Like I say if you've done anything on continued fraction expansion then just expand [itex](1 + \sqrt{5})/2[/tex] and look at pn and qn. If not then, erm, try something else :uhh:

steven187

hello all

this is my basically my linear algebra approach enjoy, I dont know if anybody knew this but there is a general formulae in matrix form

$$A^n=\left(\begin{array}{cc}F_{n+1}&F_n\\F_n&F_{n-1}\end{array}\right)$$
where
$$A=\left(\begin{array}{cc}1&1\\1&0\end{array}\right)$$
by solving the characteristics equation
$$|A-\lambda I|=0$$
we get
$$(1-\lambda)(-\lambda)-1=0$$
$$\lambda^2-\lambda-1=0$$
as a result the eigenvalues are
$$\lambda=\phi;(1-\phi)$$
then by multiplying by $$\lambda^n$$
we get
$$\lambda^{n+2}-\lambda^{n+1}-\lambda^{n}=0$$
and so
$$n\mapsto \phi^n$$
also
$$n\mapsto (1-\phi)^n$$
just to note the eigenvectors are linear independent of each other and so the eigenvectors can be put into a linear combination, as a result we can have
$$n\mapsto a\phi^n+b(1-\phi)^n$$
to accommodate for all linear combinations and by adjusting the coefficients for the initial values we get
$$F_n=\frac{\phi^n+(1-\phi)^n}{\sqrt{5}}$$
now we let
$$a=\phi$$
and
$$b=1-\phi$$
$$a-b=\sqrt{5}$$
then
$$F_n=\frac{a^n-b^n}{a-b}$$
then we have
$$\frac{F_{n+1}}{F_n}=\frac{a^{n+1}-b^{n+1}}{a^n-b^n}$$
we then take the limit of both sides and we get
$$\lim_{n\rightarrow\infty}\frac{F_{n+1}}{F_n}=\lim_{n\rightarrow\infty}\frac{a^{n+1}-b^{n+1}}{a^n-b^n}$$
since
$$|b|<1$$
and
$$\lim_{n\rightarrow\infty}b^n=0$$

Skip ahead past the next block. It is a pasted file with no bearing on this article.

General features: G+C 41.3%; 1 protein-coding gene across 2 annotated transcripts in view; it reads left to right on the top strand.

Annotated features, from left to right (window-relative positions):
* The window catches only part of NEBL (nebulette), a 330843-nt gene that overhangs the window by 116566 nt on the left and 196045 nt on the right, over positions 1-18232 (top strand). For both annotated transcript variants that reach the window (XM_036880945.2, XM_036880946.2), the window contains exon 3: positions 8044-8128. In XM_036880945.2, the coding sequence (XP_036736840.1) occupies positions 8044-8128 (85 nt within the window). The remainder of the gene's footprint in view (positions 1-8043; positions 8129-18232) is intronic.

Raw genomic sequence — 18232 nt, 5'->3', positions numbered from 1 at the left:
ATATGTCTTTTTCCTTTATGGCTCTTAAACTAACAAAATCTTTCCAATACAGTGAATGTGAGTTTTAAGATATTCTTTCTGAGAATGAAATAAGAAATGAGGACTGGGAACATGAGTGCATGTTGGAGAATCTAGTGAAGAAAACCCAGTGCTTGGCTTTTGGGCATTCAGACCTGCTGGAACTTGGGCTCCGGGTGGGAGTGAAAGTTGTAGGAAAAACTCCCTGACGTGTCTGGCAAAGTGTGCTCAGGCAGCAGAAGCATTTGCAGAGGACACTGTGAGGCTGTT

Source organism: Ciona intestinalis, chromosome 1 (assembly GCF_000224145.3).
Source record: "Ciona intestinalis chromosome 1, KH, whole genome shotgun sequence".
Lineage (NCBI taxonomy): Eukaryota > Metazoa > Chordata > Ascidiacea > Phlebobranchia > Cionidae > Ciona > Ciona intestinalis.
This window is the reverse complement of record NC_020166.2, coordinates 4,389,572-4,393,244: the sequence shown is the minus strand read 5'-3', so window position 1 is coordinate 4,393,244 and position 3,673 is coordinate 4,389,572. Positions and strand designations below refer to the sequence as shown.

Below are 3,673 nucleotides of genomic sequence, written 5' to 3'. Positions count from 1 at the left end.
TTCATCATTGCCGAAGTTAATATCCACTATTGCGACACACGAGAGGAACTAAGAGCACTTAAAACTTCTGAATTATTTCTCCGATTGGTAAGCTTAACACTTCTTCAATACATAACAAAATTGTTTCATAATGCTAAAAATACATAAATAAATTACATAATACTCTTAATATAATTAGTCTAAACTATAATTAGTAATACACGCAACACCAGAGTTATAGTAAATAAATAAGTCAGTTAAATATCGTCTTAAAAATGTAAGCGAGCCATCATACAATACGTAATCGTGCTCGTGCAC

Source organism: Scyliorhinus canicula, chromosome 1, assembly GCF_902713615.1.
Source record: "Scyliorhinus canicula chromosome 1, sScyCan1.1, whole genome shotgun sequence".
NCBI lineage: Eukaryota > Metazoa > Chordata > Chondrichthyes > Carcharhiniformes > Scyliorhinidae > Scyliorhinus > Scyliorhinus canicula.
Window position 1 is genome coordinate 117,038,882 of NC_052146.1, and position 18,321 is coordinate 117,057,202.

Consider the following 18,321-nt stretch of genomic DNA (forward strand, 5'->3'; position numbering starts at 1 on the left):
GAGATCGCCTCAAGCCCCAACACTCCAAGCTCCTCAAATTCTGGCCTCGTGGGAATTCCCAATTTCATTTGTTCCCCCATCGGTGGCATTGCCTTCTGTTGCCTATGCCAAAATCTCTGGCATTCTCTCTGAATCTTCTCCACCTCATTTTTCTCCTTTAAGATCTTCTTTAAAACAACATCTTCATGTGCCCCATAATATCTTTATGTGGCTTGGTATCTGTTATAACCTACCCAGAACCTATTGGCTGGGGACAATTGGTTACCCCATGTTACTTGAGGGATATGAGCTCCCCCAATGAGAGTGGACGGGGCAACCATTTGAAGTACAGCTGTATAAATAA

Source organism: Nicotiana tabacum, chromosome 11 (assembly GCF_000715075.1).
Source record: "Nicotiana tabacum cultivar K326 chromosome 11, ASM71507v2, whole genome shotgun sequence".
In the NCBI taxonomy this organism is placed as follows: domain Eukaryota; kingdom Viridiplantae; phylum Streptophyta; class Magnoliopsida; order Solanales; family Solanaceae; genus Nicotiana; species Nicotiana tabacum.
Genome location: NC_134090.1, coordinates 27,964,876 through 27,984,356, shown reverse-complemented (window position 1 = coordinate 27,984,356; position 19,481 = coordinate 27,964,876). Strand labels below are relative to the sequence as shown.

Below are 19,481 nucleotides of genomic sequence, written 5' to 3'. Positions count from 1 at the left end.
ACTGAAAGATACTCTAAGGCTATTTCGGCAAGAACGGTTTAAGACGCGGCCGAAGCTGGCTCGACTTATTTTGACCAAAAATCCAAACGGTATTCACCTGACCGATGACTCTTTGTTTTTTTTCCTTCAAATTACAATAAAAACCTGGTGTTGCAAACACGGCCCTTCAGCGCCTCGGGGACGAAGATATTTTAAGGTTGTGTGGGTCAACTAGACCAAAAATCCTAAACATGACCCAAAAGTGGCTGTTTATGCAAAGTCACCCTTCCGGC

then
$$\lim_{n\rightarrow\infty}\frac{F_{n+1}}{F_n}=\lim_{n\rightarrow\infty}\frac{a^{n+1}}{a^n}=a=\phi$$
oh yes about the existance of the limit that aint too hard all i did was show that
$$1\le\frac{F_{n+1}}{F_n}\le 2$$
by using the fact
$$a_{n+1}=1+\frac{1}{a_n}$$
then i let
$$a_n=\frac{F_{n+1}}{F_n}$$
and showed that the subsequence (by mathematical Induction)
$$a_{2n+1}$$ is increasing and
$$a_{2n}$$ is decreasing
and so since all terms are positive then both subsequences converge to the same limit steven

Muzza

...I dont know if anybody knew this...
The same method for working out the closed form of the Fibonacci sequence is detailed in "Basic Linear Algebra" by TS Blyth. ;)

...and so since all terms are positive then both subsequences converge to the same limit
Are you sure that this is sound reasoning? Seems like this sequence would be a counterexample:

a_(2n) = 1/n + 1
a_(2n + 1) = 2 - 1/n

matt grime

Homework Helper
that first one is a nice method, will have to remember it.

the second one does indeed have problems as muzza mentions but they can be gotten round. i'd be itnerested to see the proofs that the even and odd parts are increasing and devreasing resp.

you cannot conclude that the converge to the same thing, though if one forms a recurrence that the even and odd terms satisfy like you did for the sequence in general then you can take limits in that relation and find the limits and show they are the same.

steven187

hello all

well i wanted to show that
$$a_{2n+2}-a_{2n}\le 0$$
$$a_{2n+2}-a_{2n}=\frac{a_{2n}-a_{2n-2}}{(1+a_{2n})(1+a_{2n-2})}$$
by considering that
$$1\le a_{n} \le 2$$
then
$$(1+a_{2n})(1+a_{2n-2})\ge 0$$
infact it should be
$$4\le (1+a_{2n})(1+a_{2n-2})\le 9$$
and so
$$a_{2n+2}-a_{2n}$$
has the same sign as
$$a_{2n}-a_{2n-2}$$
now by considering that
$$a_2=2$$ and $$a_4<a_2$$
then
$$a_{2n+2}-a_{2n}< a_{2n}-a_{2n-2}\le a_4-a_2\le 0$$
and this is true for all n by induction and hence
$$a_{2n}$$ a decreasing sequence
similarly for $$a_{2n+1}$$
and as for :

"..and so since all terms are positive then both subsequences converge to the same limit "

so we have 2 subsequences one that is decreasing and bounded by 1 so it must have a limit let us denote it by r also we have a increasing sequence which is bounded above by 2 so it must have a limit let us denote it by t

now since the terms of the sequence satisfy the equation
$$a_{n+2}=1+\frac{a_n}{1+a_n}$$
then the limit must also satisfy this equation
$$r^2-r-1=0$$
$$t^2-t-1=0$$
and since
$$a_n> 0 \ \forall n\epsilon N$$
then
$$r,t>0$$
and hence the limit is unique
$$r=t=\frac{1+\sqrt{5}}{2}$$

steven

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matt grime

Homework Helper
well done, that answer is perfect in all senses.